Carson to celebrate Halloween on Halloween
For years, Halloween has been a revolving holiday for Carson City. Sometimes celebrated Oct. 30, sometimes on Oct. 31.
This year, Halloween will be celebrated on Halloween, Sunday, Oct. 31. The state’s Admission Day/Nevada Day celebration will take place Saturday, Oct. 30, and the state holiday is Monday.
Historically, Halloween is a mixture of Celtic, Christian, and Roman fall festivals celebrating the new year and honoring the dead.
Today, it’s mostly a children’s holiday dotted by ghosts, witches, jack-o-lanterns and pranks all of which are remnants of past celebrations
On Oct. 31, 1913, under the headline “Just Fun, Not Mischief” the Appeal wrote: “The City Marshal has stated that the celebration of Halloween this year will be a sane one, and while the youngsters may have all the innocent fun they desire, malicious mischief, such as carrying away gates, cutting clotheslines, etc., will not be tolerated. Look out to-night, you kiddos.”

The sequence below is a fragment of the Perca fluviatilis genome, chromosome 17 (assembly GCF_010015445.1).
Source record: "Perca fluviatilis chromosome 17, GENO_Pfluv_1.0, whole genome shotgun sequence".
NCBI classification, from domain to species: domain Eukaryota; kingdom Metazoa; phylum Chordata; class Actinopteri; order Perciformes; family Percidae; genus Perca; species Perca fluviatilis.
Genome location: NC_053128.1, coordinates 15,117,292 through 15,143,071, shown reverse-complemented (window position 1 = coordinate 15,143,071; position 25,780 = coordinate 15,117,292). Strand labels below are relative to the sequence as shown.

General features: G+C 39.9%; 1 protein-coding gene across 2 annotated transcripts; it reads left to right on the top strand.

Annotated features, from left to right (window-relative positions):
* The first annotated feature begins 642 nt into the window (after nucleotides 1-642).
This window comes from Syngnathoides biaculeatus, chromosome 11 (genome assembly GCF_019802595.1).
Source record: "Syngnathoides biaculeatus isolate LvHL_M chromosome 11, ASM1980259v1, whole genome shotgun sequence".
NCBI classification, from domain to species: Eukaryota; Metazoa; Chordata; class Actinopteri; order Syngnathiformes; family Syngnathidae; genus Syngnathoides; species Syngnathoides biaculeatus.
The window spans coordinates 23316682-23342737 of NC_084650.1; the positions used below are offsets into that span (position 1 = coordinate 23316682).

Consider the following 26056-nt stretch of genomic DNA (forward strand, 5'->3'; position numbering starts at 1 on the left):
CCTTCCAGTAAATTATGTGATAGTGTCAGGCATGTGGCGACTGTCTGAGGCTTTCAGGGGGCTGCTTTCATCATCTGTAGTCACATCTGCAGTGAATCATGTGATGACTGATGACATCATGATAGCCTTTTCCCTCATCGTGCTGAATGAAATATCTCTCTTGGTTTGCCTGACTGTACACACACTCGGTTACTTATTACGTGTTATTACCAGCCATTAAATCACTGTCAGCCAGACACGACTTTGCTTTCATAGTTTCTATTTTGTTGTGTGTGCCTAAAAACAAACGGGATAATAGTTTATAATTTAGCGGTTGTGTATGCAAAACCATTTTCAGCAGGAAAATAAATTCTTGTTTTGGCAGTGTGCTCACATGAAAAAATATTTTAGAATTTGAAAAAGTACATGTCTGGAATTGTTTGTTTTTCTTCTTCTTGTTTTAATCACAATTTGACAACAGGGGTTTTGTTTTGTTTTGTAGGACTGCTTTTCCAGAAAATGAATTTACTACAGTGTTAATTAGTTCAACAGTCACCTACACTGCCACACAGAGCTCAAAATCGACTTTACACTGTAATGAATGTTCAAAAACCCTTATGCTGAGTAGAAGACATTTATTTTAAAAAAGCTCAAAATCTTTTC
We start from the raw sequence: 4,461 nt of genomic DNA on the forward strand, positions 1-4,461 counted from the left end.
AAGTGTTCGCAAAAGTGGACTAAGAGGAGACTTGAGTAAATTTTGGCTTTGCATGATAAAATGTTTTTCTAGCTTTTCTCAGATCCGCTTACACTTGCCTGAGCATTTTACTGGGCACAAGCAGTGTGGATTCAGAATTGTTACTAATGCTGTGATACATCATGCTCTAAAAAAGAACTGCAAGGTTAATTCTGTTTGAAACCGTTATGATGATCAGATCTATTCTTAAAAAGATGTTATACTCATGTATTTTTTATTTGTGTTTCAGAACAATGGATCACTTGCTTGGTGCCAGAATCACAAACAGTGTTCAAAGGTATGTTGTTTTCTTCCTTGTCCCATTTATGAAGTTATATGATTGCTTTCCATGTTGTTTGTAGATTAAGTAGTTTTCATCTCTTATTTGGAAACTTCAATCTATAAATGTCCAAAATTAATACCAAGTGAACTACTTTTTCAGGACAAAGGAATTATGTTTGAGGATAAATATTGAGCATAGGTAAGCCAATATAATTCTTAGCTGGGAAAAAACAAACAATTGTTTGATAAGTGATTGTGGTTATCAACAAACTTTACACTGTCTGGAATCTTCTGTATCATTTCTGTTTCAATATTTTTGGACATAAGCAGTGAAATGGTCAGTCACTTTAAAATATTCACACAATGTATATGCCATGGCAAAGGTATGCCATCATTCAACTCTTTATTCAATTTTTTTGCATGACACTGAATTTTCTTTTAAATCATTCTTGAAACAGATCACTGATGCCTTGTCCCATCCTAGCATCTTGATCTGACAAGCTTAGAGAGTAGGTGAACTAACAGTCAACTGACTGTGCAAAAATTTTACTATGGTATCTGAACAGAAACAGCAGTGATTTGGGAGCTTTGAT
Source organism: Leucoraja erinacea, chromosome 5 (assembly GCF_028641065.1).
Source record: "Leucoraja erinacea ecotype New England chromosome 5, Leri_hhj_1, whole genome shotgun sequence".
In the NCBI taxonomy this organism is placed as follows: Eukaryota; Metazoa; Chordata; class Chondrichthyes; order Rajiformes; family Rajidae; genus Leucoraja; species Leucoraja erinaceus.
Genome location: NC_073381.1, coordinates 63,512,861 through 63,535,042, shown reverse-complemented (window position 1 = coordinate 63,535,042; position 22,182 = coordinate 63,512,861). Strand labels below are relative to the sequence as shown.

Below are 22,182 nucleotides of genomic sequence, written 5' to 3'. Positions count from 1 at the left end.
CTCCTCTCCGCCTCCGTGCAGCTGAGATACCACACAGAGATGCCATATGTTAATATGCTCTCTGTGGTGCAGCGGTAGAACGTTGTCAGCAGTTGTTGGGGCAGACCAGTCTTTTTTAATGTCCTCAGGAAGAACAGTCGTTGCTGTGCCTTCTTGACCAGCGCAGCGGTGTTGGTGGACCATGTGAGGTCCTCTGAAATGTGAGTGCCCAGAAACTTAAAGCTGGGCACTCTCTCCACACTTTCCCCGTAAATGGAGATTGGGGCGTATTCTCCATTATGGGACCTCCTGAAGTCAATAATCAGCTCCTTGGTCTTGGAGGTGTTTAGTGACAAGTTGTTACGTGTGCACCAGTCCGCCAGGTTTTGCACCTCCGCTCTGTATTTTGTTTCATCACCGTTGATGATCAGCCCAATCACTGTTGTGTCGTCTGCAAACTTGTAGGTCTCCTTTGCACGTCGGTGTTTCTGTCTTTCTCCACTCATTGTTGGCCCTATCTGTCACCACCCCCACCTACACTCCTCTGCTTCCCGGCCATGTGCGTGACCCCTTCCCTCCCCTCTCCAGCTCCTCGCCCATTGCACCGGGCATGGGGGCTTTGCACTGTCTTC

On Oct. 28, 1938, just days before the holiday the Carson City Daily Appeal printed a wire story from Salt Lake City.
Under the headline “Too Much Hallowe’en” the story said: “Salt Lake City, (UP) -Dangers of excessive Hallowe’en celebration were illustrated by the case of Raymond West, 17.
West, attending a Hallowe’en party, dislocated his jaw bobbing for apples.”
In the same edition, City Marshal J.M. Dority warns against too much Hallowe’en fun.
“City Marshal J.M. Dority is again requesting the cooperation of the public, children and their parents in confining Hallowe’en to one night and to refrain from damaging decorations or property of any kind.
Several boys started out to stage a Hallowe’en demonstration last night but were quickly curbed.
Parents are again warned that they will be held responsible for any damage done by their children.”
Because of the law passed by legislators in 1999, Halloween will likely remain on Halloween more often than is usual for Carson City.
The law has made the last weekend in October a three-day weekend to allow for the celebration of Nevada Day.
The state holiday will now fall on the last Friday of the month. Most of the Nevada Day festivities, including the parade, are to take place on Saturday.
Only when Saturday coincides with Oct. 31 will Halloween need to be moved from its traditional day.